Ahhh, summer is absolutely my favorite time of the year. Long days, warm nights and some recurring issues in the world of HR! Actually, I do love the weather but not the recurring HR issues and they can be avoided by having an employee handbook with explicit, written policies in place.

Dress Codes – Most office dress code policies are ambiguously written to require professional attire, leaving the specifics open to the interpretation of employees. As temperatures rise, employer and employee perceptions don’t always align. HR folks can nip these issues in the bud by including specific language in their company policy, educating their employees on what is permissible, and consistently enforcing the standards. California employers must also take caution to ensure their dress code policies are compliant with gender and religious discrimination laws.

Vacation – Summer is a popular time for vacation and this can lead to a variety of difficulties for employers who don’t have time off policies in place. Most employers realize that providing opportunities for rest and relaxation makes for happy, productive employees. However, employers usually have the right to deny vacation requests if they interfere with business needs. Having a detailed policy in place that outlines what steps need to be taken to request vacation, including how much notice the employee needs to provide and how the company will deal with competing vacation requests, will help prevent problems down the road.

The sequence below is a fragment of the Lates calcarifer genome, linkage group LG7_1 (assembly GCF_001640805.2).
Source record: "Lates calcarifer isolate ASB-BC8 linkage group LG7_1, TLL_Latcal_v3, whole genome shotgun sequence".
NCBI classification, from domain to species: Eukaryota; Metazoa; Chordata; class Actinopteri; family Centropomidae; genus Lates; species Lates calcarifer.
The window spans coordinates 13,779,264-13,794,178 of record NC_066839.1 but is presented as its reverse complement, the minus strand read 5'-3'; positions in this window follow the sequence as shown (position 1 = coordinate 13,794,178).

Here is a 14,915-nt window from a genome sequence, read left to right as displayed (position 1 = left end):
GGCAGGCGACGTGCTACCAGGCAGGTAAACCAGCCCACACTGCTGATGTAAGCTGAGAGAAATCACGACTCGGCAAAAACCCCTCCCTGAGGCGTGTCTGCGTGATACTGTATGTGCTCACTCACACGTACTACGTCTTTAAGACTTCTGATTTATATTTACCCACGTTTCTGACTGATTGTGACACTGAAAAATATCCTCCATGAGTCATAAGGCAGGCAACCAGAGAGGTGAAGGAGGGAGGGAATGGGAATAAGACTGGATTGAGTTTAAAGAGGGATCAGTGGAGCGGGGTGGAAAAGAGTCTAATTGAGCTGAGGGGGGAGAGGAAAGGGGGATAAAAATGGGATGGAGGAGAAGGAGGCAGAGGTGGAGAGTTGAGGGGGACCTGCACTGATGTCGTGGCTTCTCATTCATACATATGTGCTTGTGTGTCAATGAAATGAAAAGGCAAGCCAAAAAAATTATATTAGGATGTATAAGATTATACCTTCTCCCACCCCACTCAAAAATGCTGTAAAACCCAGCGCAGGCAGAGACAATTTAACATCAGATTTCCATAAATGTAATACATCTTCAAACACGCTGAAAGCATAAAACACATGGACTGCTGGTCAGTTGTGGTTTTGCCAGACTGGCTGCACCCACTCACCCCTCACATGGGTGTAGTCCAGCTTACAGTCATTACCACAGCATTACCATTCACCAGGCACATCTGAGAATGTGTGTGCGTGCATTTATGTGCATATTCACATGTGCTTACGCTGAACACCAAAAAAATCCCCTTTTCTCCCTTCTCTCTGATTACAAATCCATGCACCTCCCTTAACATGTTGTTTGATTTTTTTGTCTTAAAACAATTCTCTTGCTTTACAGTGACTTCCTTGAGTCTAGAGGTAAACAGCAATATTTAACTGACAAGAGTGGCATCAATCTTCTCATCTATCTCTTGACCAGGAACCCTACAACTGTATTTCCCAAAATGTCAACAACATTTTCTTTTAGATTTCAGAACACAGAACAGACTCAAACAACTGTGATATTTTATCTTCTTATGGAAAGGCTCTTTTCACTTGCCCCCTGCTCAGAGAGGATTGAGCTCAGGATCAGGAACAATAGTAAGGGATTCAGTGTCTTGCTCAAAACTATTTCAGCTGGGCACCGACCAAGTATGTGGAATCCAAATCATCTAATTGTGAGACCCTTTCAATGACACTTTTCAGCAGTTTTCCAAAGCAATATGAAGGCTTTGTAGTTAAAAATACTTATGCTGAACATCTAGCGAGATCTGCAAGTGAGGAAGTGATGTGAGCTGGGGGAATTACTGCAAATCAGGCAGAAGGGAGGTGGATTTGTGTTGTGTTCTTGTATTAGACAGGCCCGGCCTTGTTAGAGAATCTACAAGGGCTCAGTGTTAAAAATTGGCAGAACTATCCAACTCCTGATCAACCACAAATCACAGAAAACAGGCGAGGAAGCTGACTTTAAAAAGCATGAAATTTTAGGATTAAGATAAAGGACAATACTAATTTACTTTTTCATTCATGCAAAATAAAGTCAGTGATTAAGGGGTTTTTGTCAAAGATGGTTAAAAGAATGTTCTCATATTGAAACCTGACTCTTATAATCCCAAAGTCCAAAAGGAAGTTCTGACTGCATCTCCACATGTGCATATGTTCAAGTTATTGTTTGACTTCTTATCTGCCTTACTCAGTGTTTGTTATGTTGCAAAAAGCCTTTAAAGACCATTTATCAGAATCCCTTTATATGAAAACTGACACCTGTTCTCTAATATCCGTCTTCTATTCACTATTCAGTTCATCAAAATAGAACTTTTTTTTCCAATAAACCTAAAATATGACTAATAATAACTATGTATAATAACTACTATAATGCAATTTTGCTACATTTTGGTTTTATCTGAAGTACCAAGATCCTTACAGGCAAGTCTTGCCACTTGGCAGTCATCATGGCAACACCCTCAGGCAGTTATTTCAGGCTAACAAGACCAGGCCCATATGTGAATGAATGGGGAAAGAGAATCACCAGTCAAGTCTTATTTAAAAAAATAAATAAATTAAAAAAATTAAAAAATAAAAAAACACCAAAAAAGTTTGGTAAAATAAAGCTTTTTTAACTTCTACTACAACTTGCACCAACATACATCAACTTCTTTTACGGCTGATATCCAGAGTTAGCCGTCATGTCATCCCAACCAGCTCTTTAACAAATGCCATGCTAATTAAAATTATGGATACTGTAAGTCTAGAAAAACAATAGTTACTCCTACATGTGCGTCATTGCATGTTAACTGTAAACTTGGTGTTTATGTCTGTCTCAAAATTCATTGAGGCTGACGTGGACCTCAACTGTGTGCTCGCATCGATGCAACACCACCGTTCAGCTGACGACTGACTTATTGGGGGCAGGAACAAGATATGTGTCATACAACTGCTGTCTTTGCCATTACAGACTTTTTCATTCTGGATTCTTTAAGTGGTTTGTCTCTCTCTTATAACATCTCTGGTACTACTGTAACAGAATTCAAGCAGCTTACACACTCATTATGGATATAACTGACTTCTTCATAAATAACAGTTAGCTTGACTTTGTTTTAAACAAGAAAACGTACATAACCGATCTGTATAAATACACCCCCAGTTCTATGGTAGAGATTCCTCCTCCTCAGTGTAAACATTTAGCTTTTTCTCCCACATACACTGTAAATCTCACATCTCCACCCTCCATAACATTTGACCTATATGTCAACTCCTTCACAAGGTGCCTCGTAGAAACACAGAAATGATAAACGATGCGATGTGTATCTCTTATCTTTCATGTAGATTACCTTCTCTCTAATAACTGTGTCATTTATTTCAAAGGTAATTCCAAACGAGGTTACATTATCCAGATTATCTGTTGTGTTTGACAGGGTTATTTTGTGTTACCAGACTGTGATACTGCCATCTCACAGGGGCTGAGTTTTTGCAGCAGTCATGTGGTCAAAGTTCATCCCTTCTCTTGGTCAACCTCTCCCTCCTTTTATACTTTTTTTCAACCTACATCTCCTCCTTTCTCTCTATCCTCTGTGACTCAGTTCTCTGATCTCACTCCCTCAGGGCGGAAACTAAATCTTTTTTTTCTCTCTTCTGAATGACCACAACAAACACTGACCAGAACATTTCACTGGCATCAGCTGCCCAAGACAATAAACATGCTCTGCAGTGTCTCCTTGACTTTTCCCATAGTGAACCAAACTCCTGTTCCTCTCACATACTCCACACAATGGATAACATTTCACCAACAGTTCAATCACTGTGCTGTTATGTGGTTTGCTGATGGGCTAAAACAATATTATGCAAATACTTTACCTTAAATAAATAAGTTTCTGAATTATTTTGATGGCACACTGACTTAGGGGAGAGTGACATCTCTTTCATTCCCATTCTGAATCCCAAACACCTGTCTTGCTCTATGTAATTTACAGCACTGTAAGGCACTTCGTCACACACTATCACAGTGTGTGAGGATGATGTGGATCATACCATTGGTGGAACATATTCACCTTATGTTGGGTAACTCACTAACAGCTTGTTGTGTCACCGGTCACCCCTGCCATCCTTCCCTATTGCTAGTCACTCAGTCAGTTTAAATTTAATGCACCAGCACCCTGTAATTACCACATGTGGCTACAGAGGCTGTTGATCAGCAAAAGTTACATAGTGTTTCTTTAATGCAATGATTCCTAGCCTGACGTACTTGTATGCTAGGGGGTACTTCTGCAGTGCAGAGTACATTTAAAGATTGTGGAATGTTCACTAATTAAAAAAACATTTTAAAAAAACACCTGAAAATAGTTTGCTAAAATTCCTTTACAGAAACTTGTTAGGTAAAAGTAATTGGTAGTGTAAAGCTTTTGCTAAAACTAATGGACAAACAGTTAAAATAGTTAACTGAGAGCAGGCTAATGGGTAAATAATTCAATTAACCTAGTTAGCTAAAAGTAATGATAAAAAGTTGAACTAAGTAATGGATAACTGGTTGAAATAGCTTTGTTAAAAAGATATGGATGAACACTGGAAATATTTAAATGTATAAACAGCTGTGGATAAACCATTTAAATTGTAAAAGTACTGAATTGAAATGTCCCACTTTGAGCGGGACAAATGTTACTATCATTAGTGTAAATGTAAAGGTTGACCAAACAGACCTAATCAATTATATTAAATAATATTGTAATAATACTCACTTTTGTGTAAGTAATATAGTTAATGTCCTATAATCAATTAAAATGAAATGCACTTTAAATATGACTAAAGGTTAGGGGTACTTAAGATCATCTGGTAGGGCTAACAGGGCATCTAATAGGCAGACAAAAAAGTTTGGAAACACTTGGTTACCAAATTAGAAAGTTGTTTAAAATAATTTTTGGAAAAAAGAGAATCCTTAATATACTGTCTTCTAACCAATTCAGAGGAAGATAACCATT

Attendance – What’s an employer to do when an employee doesn’t return from their vacation on time? How do you deal with any employee who takes unauthorized time off? It’s important that employers not jump to conclusions and give employees the opportunity to explain if their absence was for a legitimate, and possibly legally-protected, reason. Nonetheless, if there is no reasonable explanation or supporting evidence provided, unauthorized absences may result in disciplinary action. Having both attendance and prohibited conduct policies in place ensure employees know what is required of them and eliminates excuses for attendance violations.

Having an employee handbook that explains the company’s policies protects employers and supports employees by providing the specifics on what is and is not permitted in the workplace. I recommend republishing your employee handbook every year for all employees to review and sign off on. This provides you with an excellent opportunity to reaffirm your policies and procedures and ensure that everyone understands the commitments within the handbook.